University Students Create Woodland Flower Areas on Campus

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Students and staff who planted bulbs at the University's St John's campus

Students, mainly from the University’s Environmental Management and Sustainability course, and staff joined forces to plant 4,500 bulbs and 300 plants at the University’s St John’s Campus.

These were a mixture of English bluebells, wild garlic, wild daffodils, wood anemone, and primroses. They were planted in two designated areas under existing woodland canopies.

Jodie Franklin, first year student on the Environmental Management and Sustainability course, said: “I think it’s good to be planting these as it’s increasing the biodiversity on campus. It puts what we have been learning into practice and hopefully it will help wildlife. Also, it’s important for the University to lead the way on sustainability, as it sets an example to the students.”

Staff leading the project marked out areas for planting in a mosaic of patches for the different species, with scatterings of plants between these to create a more natural look. It will take at least a year for the plants to find their feet, but they should be flowering next spring.

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The project was made possible with a grant from the Natural Networks Programme, which is funded by the European Regional Development Fund, along with further funds from the University.

The Natural Networks Programme, a partnership between Worcestershire County Council and the Worcestershire Wildlife Trust, is a Worcestershire-wide scheme offering grants and advice to projects which aim to create or restore wildlife-rich habitats.

Principal Lecturer in Ecology and Environmental Management, Dr Duncan Westbury, who leads the Environmental Management and Sustainability degree and spearheaded this project, said: “It is highly unlikely these species would ever establish naturally from the surrounding area, so we have given nature a helping hand to boost biodiversity in our mini woodlands. The long-term vision is for ‘carpets’ of bluebells, wild garlic and other plants, providing vital habitat for a range of insects, birds and small mammals; this will also give University students, staff, and visitors the opportunity to immerse themselves in nature as winter turns to spring.”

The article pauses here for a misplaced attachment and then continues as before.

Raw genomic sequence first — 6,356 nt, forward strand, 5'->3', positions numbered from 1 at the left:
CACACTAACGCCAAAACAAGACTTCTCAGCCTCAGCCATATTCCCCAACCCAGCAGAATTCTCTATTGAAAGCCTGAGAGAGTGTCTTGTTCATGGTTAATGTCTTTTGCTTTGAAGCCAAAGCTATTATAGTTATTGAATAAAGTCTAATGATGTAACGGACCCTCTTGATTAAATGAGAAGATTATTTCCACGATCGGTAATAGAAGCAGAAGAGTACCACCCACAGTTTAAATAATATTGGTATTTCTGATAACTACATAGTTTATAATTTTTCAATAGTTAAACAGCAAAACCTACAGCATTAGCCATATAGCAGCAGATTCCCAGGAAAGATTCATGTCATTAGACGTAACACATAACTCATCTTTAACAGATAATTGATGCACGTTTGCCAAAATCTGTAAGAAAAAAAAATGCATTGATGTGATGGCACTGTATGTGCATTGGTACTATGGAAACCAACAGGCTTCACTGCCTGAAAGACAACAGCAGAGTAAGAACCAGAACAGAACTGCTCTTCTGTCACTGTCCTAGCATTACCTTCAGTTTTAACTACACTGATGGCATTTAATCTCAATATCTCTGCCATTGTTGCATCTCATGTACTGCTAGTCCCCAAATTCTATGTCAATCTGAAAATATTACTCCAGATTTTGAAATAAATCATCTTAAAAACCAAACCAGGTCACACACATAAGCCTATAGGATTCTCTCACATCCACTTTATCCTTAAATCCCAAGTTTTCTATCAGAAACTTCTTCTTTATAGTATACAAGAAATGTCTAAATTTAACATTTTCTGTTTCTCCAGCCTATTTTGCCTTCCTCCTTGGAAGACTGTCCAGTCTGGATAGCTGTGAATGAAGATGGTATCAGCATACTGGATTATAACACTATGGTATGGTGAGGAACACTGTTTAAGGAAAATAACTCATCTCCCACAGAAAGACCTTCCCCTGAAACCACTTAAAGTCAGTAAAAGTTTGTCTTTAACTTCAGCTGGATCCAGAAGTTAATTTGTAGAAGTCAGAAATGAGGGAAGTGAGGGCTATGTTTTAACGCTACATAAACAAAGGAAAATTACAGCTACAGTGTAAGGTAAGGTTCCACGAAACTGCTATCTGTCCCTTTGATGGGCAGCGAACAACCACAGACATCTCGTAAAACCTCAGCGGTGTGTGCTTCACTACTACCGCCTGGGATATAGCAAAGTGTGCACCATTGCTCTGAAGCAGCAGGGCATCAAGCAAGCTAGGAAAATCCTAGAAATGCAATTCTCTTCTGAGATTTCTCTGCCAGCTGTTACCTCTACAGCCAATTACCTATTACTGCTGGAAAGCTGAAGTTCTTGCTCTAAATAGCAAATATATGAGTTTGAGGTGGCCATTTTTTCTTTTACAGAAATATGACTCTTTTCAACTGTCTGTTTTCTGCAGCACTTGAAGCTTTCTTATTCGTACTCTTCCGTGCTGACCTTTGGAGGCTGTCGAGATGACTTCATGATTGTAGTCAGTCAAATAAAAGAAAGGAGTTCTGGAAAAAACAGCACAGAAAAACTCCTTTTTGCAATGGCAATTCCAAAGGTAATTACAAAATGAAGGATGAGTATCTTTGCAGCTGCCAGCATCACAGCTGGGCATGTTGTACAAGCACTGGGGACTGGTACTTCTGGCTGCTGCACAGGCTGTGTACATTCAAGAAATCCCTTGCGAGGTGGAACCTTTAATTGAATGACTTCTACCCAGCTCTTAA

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This is the latest in a number of biodiversity initiatives at the University. Students and staff created a new wildflower area at the St John’s Campus in March last year, one of several wildflower areas on the site. Other schemes have seen the introduction of bee hotels, bird and bat boxes, and a hedgehog box.

Councillor Richard Morris, Worcestershire County Council’s Cabinet Member for the Environment, said: “I am delighted to hear about the work the University of Worcester are doing to boost biodiversity on campus. Through our partnership with the University of Worcester, the Natural Networks Programme funding has enabled us to provide, cultivate and restore rich-wildlife habitats.

“I’m really looking forward to seeing how the programme will continue to help things to develop further and allow us to keep welcoming wildlife to Worcestershire for many years to come.”